Moving day

We’ve moved house recently, and I have to say that, without a doubt, it was one of the most stressful things I’ve ever done. The expectation of how it will be (like clockwork – smooth and stress free) was dramatically outplayed by the painful reality (hair pulling-out distress) not helped by the four of us coming down with possibly the worst ever case of the flu for two weeks before we moved and having to dose ourselves up with tablets to get through the actual moving day in one piece.

Most of us do it by choice of course, move house. We get pulled along by the fantasy that we will soon be living a better life in a better house in a better area with better neighbours, schools, local shops. We pack up all our precious belongings (as well as the not-so-precious ones which really should go to the charity shop but we convince ourselves that the spare toaster that we’ve had in the back of the cupboard since student days may just come in handy) only to find that actually a new house in a new area comes with a whole new set of snags to iron out before things settle down again.

Thankfully things are settling down now. After almost two months of chaos, un-unpacked boxes up to my ears, tears before and after school (because Sam didn’t like either his new teachers or his new friends) and marital conflict over the placement of the TV, things are returning to the way they were, thankfully. Although in the mundanity of day-to-day life it is easy to get sucked into the idea of a new and exciting life in a new place. When we are actually put into that situation, what we actually yearn for is the familiar; the morning routine, looking at the same old walls and hearing the same old whinges. Now that the mundane is beginning to creep in again I feel much happier.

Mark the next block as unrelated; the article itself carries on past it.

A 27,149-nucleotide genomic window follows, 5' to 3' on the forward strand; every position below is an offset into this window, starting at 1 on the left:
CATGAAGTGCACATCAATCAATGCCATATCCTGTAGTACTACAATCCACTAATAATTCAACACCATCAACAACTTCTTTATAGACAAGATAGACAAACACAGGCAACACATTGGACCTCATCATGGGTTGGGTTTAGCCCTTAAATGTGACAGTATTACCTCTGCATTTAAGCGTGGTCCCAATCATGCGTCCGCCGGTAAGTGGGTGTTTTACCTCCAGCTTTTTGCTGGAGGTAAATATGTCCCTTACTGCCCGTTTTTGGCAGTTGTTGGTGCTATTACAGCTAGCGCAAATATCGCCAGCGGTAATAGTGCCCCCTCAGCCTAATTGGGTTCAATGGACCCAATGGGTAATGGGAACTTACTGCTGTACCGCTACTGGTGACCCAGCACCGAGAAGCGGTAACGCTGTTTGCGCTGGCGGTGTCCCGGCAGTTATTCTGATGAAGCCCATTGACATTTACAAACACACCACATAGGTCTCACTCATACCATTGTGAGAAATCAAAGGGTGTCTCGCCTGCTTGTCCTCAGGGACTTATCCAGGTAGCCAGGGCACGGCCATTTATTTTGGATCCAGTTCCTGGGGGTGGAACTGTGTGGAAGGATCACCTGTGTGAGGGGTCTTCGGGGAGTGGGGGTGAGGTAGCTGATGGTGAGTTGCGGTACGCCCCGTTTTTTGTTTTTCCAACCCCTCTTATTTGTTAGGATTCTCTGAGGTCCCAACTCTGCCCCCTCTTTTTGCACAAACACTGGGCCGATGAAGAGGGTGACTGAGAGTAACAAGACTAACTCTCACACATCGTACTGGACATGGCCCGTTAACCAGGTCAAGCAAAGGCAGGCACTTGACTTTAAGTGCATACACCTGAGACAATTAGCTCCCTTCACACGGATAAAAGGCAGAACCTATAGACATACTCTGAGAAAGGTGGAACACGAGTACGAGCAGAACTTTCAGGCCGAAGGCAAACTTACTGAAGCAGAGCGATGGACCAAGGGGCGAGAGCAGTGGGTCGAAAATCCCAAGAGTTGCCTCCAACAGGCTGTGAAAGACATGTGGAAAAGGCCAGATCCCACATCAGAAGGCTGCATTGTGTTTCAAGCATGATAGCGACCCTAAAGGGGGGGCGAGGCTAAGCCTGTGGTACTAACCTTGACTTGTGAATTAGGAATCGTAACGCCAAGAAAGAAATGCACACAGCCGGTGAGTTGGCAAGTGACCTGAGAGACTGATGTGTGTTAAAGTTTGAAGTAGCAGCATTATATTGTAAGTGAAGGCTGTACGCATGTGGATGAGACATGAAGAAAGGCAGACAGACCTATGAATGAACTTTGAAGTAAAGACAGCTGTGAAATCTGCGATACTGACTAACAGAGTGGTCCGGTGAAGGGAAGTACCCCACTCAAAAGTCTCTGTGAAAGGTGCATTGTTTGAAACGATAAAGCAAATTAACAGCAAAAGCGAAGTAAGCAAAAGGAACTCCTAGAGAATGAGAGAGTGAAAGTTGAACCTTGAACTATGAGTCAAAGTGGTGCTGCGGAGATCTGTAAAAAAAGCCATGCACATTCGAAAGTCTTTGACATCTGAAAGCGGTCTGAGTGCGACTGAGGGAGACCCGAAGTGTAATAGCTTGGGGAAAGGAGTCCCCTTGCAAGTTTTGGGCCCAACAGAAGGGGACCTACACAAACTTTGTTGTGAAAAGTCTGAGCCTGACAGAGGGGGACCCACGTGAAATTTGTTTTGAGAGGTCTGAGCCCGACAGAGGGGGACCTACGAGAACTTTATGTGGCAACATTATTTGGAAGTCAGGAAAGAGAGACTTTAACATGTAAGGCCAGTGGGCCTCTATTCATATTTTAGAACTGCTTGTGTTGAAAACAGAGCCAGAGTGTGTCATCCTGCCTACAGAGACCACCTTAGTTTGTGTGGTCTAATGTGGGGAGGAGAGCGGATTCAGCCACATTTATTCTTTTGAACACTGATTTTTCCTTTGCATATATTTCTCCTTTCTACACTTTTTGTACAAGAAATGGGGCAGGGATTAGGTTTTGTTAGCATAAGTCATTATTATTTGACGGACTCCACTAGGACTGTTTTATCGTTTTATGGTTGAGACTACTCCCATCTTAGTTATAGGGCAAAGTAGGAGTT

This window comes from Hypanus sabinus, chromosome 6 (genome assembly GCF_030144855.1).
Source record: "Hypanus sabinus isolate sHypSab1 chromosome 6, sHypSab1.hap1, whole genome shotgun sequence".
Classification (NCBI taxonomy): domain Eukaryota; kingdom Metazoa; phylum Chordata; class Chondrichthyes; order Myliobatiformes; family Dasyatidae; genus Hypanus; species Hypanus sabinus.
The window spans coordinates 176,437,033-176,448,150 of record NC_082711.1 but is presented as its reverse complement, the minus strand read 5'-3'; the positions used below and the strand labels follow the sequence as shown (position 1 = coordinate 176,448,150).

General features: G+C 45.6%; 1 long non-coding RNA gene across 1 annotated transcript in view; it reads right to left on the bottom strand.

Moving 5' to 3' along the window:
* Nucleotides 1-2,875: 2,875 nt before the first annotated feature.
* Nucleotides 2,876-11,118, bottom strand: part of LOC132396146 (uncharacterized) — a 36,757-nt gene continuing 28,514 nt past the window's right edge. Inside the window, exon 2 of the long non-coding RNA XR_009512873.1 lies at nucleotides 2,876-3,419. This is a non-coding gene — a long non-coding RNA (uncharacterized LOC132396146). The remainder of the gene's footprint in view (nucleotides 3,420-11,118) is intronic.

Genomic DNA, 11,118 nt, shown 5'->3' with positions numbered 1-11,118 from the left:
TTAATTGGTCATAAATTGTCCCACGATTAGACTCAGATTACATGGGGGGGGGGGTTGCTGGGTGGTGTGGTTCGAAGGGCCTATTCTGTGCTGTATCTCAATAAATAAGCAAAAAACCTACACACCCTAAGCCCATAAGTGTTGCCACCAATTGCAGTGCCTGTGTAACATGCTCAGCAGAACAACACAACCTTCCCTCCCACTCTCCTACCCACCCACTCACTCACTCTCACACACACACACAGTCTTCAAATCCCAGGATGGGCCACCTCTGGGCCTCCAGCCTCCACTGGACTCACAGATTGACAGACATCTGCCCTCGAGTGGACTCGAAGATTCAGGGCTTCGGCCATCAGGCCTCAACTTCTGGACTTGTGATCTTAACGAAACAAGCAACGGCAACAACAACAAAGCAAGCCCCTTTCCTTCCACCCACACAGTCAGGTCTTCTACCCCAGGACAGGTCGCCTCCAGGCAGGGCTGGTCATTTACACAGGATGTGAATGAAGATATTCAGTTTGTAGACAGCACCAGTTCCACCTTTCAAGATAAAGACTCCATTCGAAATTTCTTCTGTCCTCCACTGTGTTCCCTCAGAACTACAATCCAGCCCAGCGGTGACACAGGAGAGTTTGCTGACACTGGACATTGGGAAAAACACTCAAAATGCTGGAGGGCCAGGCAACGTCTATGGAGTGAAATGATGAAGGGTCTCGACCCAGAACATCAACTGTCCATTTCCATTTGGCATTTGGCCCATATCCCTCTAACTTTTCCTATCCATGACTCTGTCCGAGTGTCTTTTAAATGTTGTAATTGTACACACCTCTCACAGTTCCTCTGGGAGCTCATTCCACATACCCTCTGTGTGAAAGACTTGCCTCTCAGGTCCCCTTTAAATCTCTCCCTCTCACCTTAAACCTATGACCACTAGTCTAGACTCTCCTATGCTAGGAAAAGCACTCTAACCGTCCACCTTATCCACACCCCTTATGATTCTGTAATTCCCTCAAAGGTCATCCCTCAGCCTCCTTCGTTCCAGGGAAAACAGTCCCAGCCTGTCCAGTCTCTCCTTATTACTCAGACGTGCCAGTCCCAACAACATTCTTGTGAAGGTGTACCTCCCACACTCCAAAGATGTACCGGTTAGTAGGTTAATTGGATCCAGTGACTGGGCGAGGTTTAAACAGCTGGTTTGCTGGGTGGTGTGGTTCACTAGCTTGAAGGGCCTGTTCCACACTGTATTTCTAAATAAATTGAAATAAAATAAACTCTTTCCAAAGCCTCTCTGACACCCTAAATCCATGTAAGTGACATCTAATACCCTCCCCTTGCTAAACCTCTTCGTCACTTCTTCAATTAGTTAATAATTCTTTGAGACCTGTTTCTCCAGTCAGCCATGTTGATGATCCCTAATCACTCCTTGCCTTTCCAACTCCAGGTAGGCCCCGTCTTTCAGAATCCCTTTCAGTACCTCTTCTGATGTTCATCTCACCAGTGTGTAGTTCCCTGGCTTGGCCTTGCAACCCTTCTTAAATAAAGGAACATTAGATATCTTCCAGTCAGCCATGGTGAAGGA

I don’t like change, much; I think I just like the idea of change. I convinced myself that moving house was not going to happen, that selling our house and finding another was too good to be true, especially in this strained economy but when it did my first response was fear, I told myself that I could not up-sticks and move 50 miles east of the place that we’d grown to love. It would have been easier to stay where we were, stick with the familiar.

The certainty of it felt safe, secure. The problem is that nothing in life is definite (yes, apart from death and taxes) life is uncertain and acknowledging this fact is actually what helped me the most. Now the fear has subsided I’m beginning to see the reasons I wanted to move in the first place; the opportunity of meeting new people, making new friends and hearing their different stories. The boys miss their old friends but they are rapidly making new ones, as am I, but the chance to see some new faces makes a welcome change.

That’s not to say that I don’t miss the familiarity of my old friends, I don’t need to try so hard, they accept me exactly as I am. But that’s the biggest bonus of moving to a new area, you make new friends but if you choose you can still keep your old ones. You may have to work harder to retain that bond but the stronger friendships will weather the storm.